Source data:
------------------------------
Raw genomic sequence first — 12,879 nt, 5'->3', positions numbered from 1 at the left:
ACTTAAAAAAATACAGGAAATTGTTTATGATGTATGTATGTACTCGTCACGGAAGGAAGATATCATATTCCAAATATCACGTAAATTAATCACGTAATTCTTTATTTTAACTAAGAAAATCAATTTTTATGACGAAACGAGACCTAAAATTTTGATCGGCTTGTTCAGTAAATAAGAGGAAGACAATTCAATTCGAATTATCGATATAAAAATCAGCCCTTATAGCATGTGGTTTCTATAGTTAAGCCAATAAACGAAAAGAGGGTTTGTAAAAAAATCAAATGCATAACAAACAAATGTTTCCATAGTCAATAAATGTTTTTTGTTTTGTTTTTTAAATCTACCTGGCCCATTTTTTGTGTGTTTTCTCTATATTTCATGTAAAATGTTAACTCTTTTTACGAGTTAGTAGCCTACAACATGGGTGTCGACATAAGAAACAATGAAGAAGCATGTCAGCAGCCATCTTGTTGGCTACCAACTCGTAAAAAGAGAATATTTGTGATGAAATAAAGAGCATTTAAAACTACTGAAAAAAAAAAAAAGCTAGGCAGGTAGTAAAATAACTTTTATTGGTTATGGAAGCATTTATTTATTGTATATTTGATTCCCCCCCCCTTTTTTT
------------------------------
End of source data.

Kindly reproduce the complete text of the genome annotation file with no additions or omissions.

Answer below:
Raw genomic sequence first — 12,879 nt, 5'->3', positions numbered from 1 at the left:
ACTTAAAAAAATACAGGAAATTGTTTATGATGTATGTATGTACTCGTCACGGAAGGAAGATATCATATTCCAAATATCACGTAAATTAATCACGTAATTCTTTATTTTAACTAAGAAAATCAATTTTTATGACGAAACGAGACCTAAAATTTTGATCGGCTTGTTCAGTAAATAAGAGGAAGACAATTCAATTCGAATTATCGATATAAAAATCAGCCCTTATAGCATGTGGTTTCTATAGTTAAGCCAATAAACGAAAAGAGGGTTTGTAAAAAAATCAAATGCATAACAAACAAATGTTTCCATAGTCAATAAATGTTTTTTGTTTTGTTTTTTAAATCTACCTGGCCCATTTTTTGTGTGTTTTCTCTATATTTCATGTAAAATGTTAACTCTTTTTACGAGTTAGTAGCCTACAACATGGGTGTCGACATAAGAAACAATGAAGAAGCATGTCAGCAGCCATCTTGTTGGCTACCAACTCGTAAAAAGAGAATATTTGTGATGAAATAAAGAGCATTTAAAACTACTGAAAAAAAAAAAAAGCTAGGCAGGTAGTAAAATAACTTTTATTGGTTATGGAAGCATTTATTTATTGTATATTTGATTCCCCCCCCCTTTTTTT